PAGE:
The Drake-affiliated R&B act emphasized 90s influences during their hometown live debut
DVSN at the Mod Club, Thursday, June 30. Rating: NNNN
The first thing that jumps out when you hear dvsn’s music is its indebtedness to the warm, gospel-tinged harmonies of 90s R&B. It’s an influence the Toronto-based group is not shying away from on their debut tour.
The blurry line between sexual and religious ecstasy is an inescapable tension in R&B slow jams, and although several acts have cribbed elements from genre-definers such as Aaliyah, SWV and Jodeci, the OVO Sound-signed duo has probably gone the furthest in updating feel-good 90s vibes for bass-addicted contemporary ears.
At the first of the reclusive group’s two sold-out shows at the Mod Club, a trio of female background singers opened with heavenly renditions of Ginuwine’s Pony and K-Ci & JoJo’s All My Life before singer Daniel Daley emerged onto the shadowy, backlit stage and launched into Try/Effortless, off their their recently released debut album Sept 5th.
The hour-long set drew almost exclusively from that record and the music was near-continuous, with songs gently fading into one another. Too Deep gave way to a cover of Drake’s dvsn-featuring VIEWS song Faithful while a pared-back version of Prince’s Purple Rain blended into Aaliyah’s One In A Million.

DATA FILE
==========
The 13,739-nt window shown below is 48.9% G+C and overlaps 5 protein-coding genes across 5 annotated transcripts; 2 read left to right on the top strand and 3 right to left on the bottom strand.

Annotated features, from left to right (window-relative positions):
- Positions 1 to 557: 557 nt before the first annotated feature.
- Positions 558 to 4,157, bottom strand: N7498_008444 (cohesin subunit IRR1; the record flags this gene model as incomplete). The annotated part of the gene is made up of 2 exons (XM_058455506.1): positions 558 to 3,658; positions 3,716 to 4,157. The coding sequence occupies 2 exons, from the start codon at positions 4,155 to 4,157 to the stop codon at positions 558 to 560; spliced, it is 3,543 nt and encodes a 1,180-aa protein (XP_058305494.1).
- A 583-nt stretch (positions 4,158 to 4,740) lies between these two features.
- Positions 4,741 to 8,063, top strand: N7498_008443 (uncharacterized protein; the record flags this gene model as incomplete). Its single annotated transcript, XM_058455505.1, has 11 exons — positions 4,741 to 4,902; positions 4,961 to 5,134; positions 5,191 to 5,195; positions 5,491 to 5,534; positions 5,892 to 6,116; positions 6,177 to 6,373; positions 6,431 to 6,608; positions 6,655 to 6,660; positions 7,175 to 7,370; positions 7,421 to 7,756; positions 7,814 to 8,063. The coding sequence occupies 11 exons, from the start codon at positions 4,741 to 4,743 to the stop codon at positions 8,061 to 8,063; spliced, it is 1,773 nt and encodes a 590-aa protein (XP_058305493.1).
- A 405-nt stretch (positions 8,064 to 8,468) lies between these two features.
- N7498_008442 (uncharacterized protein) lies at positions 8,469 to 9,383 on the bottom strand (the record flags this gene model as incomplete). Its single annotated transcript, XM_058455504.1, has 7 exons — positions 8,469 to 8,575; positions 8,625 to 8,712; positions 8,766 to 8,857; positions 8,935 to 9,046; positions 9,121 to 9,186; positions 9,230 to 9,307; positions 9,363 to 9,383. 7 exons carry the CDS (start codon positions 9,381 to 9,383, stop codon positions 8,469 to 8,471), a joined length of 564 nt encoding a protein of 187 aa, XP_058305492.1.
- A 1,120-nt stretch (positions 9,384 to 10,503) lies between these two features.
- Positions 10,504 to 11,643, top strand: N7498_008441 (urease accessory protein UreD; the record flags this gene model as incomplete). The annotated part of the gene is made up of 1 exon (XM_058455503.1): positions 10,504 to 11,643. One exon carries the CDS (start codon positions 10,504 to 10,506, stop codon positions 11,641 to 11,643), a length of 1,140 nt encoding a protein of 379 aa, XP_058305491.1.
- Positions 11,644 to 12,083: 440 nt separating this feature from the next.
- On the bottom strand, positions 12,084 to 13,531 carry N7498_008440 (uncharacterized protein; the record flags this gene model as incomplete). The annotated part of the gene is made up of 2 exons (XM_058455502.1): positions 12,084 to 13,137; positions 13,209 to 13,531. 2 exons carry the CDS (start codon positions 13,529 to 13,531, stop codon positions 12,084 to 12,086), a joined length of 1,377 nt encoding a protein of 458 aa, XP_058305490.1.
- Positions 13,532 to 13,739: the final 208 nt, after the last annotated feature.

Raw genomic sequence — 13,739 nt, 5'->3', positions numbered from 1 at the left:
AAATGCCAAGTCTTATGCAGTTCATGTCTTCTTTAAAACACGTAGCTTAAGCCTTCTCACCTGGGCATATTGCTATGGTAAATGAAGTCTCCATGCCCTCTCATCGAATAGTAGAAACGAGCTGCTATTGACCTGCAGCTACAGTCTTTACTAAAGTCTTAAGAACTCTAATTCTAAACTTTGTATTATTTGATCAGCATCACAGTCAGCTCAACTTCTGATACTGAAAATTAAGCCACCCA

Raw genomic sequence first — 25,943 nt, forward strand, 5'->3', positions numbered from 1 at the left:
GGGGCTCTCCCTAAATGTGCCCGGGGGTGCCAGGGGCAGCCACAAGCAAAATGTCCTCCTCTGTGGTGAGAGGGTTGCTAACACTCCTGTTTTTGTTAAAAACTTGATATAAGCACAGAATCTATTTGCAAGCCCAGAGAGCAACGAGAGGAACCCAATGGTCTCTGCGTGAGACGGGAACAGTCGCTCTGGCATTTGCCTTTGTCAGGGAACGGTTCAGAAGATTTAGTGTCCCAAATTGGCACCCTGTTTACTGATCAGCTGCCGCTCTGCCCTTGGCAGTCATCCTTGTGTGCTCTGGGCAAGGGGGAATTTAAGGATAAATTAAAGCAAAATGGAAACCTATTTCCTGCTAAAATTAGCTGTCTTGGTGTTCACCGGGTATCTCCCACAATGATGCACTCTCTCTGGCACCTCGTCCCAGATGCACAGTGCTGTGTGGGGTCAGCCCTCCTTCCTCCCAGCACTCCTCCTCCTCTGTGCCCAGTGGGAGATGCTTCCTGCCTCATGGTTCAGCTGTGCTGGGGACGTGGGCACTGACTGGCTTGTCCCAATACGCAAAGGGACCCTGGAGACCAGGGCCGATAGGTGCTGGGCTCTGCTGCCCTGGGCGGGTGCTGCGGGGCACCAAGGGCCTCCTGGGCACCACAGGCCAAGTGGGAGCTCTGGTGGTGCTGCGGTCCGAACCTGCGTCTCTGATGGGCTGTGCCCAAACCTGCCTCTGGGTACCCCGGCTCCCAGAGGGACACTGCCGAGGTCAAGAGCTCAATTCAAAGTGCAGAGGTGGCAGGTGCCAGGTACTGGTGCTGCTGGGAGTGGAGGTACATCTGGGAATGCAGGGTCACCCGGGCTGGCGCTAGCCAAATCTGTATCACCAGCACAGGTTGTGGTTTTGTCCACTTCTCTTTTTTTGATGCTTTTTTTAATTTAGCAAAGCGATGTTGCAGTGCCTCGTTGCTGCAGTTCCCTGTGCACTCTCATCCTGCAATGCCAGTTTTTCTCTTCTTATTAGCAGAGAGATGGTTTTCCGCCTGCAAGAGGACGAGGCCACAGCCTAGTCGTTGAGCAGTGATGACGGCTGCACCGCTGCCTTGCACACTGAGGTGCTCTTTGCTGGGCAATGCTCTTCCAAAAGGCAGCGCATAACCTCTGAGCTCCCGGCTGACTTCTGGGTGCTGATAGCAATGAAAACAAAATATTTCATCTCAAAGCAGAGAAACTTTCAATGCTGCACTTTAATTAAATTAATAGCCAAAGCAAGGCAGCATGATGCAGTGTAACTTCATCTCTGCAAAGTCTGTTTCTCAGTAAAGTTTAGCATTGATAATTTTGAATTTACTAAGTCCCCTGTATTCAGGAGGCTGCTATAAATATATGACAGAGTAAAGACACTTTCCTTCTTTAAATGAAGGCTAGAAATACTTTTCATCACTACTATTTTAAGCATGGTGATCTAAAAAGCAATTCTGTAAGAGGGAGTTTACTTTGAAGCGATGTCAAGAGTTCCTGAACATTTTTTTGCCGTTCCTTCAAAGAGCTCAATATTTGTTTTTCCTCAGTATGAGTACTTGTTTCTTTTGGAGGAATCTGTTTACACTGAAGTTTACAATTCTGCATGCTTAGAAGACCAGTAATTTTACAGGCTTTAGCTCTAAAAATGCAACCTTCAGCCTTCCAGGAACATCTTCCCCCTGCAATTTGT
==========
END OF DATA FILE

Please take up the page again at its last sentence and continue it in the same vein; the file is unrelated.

Since this was dvsn’s highly anticipated local live debut as well as the Thursday before the Canada Day long weekend, the packed crowd maintained a constant stream of giddy chatter throughout the set. Many sang along to singles Hallucinations and With Me as clingy couples made out (remarkably, the guy in front of me somehow remained lip-locked while filming with a cellphone in one raised hand).
Dvsn’s other half Paul Jefferies – aka One Dance and Hotline Bling producer Nineteen85 – was nowhere to be seen, meaning attention was entirely on the four voices on stage and the way they interacted with the rich, suggestive bass sounds and trap-y hi-hats.
Daley is as classic an R&B singer as they come and deployed his falsetto runs with the restraint and precision of a seasoned performer. His only hindrance was an occasionally inconsistent sound mix. Given the show was all about a deft interplay between singers, clearer definition would have created greater impact when emphasis shifted from lead to background.
Still, the minimalist set-up nicely captured the heady sweetness of Sept 5th’s sound. This might have been dvsn’s hometown debut but it felt more effortless than momentous. If anything, they have managed to skirt the trap of self-indulgent hype to keep the focus firmly on the music.